April 2013
Child’s Play By Pete Mihalek

Genuinely reach out to your customers this spring by going beyond solely aesthetic and curb appeal sales pitches. Use research to show them you're perfectly positioned to get their families' lives on a healthier track.

Stress. Obesity. ADHD. If you or someone you know isn’t affected by any or all of these … actually, let’s face it, you are and you do know someone who is. America has become the poster child for a lot of unfortunate health problems. Would it be brash for me to say we provide the best medicine? And by we, I mean you and your garden centers.

Maybe that’s a little extreme. You do, however, sell solutions to restore some of the unhealthy routines society has fallen into. In January, at the Mid Am trade show here in Chicago, Andrea Faber Taylor, PhD, Landscape and Human Health Laboratory, University of Illinois, Urbana-Champaign, spoke to attendees about strengthening children’s connection to nature.

The presentation, backed by years of research, showed the undeniable health benefits children receive when they have regular access to greenspace.

Nicety or Necessity?

I recently caught up with Andrea over the phone to talk a little more about her interest in this very topic and what part garden centers can play.

“Sometimes when I give that presentation, I’ll get feedback like, ‘So what, we already know that nature is good for you.'” And to that, she responds, “Okay then, what are you doing about it?” The truth of the matter is, research moves people to action, or at least to consideration.

“Research works,” she says. “Cite research studies in signage, marketing material around the store. Research compels the general public. If you can tell someone something is good for them and then specifically cite the research that backs it up, it carries a little more weight.”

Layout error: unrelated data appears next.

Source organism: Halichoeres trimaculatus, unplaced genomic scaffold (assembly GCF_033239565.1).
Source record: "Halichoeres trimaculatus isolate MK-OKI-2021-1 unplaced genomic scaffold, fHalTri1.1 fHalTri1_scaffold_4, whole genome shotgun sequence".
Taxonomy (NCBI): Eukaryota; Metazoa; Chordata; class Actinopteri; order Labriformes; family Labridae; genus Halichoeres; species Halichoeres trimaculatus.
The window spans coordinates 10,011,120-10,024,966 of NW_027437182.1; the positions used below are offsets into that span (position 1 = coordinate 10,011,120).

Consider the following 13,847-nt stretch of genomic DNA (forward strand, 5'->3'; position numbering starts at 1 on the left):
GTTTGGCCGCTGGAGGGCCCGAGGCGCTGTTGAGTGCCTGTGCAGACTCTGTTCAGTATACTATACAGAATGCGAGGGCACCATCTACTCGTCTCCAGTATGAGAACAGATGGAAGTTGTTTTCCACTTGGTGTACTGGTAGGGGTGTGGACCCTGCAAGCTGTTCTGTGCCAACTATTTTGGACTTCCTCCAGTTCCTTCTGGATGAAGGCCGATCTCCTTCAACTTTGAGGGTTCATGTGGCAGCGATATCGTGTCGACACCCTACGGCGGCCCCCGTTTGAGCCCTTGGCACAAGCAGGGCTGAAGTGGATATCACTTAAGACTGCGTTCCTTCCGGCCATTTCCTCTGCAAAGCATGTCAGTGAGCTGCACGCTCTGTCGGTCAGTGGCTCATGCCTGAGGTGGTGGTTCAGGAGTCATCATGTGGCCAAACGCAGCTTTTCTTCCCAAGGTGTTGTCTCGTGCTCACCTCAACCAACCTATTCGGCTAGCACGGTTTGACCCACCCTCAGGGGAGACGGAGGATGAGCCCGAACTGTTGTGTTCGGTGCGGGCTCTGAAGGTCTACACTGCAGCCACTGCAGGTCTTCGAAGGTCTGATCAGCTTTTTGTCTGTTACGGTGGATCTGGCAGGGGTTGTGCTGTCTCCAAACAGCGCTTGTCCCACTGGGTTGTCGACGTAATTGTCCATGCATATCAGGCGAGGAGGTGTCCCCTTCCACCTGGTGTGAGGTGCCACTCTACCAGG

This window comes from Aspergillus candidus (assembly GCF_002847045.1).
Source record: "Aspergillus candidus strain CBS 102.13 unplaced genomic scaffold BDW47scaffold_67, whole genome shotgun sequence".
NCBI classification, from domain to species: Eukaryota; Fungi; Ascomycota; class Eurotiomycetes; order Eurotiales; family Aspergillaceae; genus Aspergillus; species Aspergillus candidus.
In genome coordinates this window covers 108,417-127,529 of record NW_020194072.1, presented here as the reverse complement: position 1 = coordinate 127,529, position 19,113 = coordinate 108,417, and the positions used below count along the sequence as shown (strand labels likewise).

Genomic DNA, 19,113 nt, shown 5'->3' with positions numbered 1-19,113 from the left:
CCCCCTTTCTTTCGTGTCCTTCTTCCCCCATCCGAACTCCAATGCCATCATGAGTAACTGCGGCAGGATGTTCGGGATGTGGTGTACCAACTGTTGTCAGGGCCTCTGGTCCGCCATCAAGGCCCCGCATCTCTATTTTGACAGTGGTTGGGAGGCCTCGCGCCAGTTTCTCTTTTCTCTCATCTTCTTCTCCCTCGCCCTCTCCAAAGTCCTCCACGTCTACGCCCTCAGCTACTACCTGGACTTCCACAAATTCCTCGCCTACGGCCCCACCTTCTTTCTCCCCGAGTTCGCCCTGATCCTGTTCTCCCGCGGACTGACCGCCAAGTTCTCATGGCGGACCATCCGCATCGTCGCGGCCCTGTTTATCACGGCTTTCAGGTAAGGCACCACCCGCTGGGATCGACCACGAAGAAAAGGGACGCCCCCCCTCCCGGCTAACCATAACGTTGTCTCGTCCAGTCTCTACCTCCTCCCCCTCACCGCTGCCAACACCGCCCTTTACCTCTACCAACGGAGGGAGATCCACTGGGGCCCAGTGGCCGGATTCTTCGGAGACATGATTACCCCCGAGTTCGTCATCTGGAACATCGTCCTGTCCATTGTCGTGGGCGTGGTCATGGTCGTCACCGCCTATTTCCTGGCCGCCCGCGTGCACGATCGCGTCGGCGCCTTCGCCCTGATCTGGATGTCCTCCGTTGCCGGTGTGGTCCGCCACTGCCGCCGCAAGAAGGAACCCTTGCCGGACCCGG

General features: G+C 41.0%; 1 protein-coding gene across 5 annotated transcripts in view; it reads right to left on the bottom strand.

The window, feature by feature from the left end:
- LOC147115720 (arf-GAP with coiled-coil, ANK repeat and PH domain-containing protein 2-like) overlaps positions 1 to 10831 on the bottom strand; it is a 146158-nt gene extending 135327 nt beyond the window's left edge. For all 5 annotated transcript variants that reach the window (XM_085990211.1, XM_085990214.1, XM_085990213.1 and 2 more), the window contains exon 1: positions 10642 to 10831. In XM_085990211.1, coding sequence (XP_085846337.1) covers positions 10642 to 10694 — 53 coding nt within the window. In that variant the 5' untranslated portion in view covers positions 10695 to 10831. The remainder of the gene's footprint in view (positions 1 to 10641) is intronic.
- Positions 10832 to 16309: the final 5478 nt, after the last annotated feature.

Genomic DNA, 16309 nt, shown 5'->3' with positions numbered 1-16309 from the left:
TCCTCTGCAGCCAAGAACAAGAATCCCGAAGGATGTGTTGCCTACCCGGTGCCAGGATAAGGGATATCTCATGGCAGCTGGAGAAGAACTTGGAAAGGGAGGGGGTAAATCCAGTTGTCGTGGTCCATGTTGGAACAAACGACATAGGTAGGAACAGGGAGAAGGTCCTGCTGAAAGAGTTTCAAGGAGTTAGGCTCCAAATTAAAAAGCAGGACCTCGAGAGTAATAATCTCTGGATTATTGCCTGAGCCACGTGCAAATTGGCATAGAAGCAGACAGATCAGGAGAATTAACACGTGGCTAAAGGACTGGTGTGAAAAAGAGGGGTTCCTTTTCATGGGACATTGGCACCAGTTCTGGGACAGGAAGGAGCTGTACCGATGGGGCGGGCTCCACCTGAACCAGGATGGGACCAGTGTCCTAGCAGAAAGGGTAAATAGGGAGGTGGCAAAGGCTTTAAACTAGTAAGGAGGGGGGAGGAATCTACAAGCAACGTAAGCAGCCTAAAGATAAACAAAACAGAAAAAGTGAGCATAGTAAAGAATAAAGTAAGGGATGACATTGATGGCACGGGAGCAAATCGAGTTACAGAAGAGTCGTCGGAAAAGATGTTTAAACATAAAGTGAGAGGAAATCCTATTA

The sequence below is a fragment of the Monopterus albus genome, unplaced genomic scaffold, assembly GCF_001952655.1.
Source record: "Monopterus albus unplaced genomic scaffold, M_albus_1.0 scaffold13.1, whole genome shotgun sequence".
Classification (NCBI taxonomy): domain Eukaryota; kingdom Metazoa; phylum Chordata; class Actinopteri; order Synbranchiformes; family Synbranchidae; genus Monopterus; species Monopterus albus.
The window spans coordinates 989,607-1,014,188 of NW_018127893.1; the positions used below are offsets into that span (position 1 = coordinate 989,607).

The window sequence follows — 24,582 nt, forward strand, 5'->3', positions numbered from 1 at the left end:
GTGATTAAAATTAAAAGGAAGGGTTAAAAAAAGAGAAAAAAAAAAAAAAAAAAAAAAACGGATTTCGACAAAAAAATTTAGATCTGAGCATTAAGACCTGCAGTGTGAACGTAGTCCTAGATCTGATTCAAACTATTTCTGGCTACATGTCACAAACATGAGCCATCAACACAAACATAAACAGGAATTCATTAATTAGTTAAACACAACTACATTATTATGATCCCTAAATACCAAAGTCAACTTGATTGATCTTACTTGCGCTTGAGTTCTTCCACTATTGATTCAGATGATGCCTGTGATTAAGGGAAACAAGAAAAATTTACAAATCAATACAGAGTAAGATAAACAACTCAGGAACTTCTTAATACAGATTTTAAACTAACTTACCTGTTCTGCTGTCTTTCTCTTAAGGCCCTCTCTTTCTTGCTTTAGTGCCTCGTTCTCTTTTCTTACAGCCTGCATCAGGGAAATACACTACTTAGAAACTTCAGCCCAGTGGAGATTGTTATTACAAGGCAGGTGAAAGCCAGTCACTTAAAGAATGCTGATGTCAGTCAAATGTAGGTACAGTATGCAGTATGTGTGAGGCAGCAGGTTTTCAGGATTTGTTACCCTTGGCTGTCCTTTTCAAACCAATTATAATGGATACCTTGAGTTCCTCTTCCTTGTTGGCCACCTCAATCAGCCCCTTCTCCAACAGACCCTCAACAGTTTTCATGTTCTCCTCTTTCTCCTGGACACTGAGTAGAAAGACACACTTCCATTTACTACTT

Results from her research affirmed things, like that a 20-minute walk in the park improved a child’s attention span, improved irritability and controlled impulses. Also, children who frequently played in greenspaces (versus those who didn’t) developed deeper forms of creative play.

“Developmental psychologists will tell you that type of play is very critical for child development,” she says. “Nature aids in them taking things to a deeper level, beyond functional play, building a story.”

Simply put, Andrea says, wherever there are abundant and accessible greenspaces, there are healthy functioning children. At your garden center, children might not be a demographic on your radar (yet). But their parents are. Andrea asks, “Are we encouraging parents to lead by example?” Well, are you?

What message is being sent when a parent tells their kids to stop sitting in front of the TV and go outside…and once they do, the parent plops down on the couch in front of that same TV? Inside and out, homes are supposed to be a haven, a place of recovery from the stresses of life. Genuinely reach out to your customers this spring by going beyond solely aesthetic and curb appeal sales pitches. Use research to show them you’re perfectly positioned to get their families’ lives on a healthier track.